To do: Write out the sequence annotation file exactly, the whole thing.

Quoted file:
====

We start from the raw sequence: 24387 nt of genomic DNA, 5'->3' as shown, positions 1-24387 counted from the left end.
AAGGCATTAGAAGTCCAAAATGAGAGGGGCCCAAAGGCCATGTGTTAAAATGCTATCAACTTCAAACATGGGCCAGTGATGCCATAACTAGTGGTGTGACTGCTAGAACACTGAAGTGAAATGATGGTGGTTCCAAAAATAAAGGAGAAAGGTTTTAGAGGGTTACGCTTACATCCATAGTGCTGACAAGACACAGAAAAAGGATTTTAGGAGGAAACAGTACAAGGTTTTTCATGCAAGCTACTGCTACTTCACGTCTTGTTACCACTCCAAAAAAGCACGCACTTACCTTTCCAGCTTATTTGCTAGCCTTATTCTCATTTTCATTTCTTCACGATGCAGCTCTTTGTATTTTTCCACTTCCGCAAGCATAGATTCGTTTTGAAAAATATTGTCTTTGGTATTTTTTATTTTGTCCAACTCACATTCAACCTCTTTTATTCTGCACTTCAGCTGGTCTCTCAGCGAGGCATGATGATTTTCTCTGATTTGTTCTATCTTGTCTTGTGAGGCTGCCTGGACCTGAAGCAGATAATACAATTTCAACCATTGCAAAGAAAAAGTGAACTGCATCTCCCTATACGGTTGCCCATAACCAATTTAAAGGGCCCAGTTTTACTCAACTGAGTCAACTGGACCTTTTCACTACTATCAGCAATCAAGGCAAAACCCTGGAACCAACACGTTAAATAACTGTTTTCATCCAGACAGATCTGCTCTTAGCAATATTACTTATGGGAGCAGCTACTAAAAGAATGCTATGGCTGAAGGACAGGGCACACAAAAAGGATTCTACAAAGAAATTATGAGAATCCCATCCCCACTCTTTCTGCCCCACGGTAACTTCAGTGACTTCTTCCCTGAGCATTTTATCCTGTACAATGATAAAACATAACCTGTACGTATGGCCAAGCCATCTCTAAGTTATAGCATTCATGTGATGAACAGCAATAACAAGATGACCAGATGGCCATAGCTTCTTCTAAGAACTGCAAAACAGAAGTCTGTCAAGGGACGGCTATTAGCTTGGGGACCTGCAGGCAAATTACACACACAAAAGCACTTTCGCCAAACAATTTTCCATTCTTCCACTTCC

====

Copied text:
We start from the raw sequence: 24387 nt of genomic DNA, 5'->3' as shown, positions 1-24387 counted from the left end.
AAGGCATTAGAAGTCCAAAATGAGAGGGGCCCAAAGGCCATGTGTTAAAATGCTATCAACTTCAAACATGGGCCAGTGATGCCATAACTAGTGGTGTGACTGCTAGAACACTGAAGTGAAATGATGGTGGTTCCAAAAATAAAGGAGAAAGGTTTTAGAGGGTTACGCTTACATCCATAGTGCTGACAAGACACAGAAAAAGGATTTTAGGAGGAAACAGTACAAGGTTTTTCATGCAAGCTACTGCTACTTCACGTCTTGTTACCACTCCAAAAAAGCACGCACTTACCTTTCCAGCTTATTTGCTAGCCTTATTCTCATTTTCATTTCTTCACGATGCAGCTCTTTGTATTTTTCCACTTCCGCAAGCATAGATTCGTTTTGAAAAATATTGTCTTTGGTATTTTTTATTTTGTCCAACTCACATTCAACCTCTTTTATTCTGCACTTCAGCTGGTCTCTCAGCGAGGCATGATGATTTTCTCTGATTTGTTCTATCTTGTCTTGTGAGGCTGCCTGGACCTGAAGCAGATAATACAATTTCAACCATTGCAAAGAAAAAGTGAACTGCATCTCCCTATACGGTTGCCCATAACCAATTTAAAGGGCCCAGTTTTACTCAACTGAGTCAACTGGACCTTTTCACTACTATCAGCAATCAAGGCAAAACCCTGGAACCAACACGTTAAATAACTGTTTTCATCCAGACAGATCTGCTCTTAGCAATATTACTTATGGGAGCAGCTACTAAAAGAATGCTATGGCTGAAGGACAGGGCACACAAAAAGGATTCTACAAAGAAATTATGAGAATCCCATCCCCACTCTTTCTGCCCCACGGTAACTTCAGTGACTTCTTCCCTGAGCATTTTATCCTGTACAATGATAAAACATAACCTGTACGTATGGCCAAGCCATCTCTAAGTTATAGCATTCATGTGATGAACAGCAATAACAAGATGACCAGATGGCCATAGCTTCTTCTAAGAACTGCAAAACAGAAGTCTGTCAAGGGACGGCTATTAGCTTGGGGACCTGCAGGCAAATTACACACACAAAAGCACTTTCGCCAAACAATTTTCCATTCTTCCACTTCC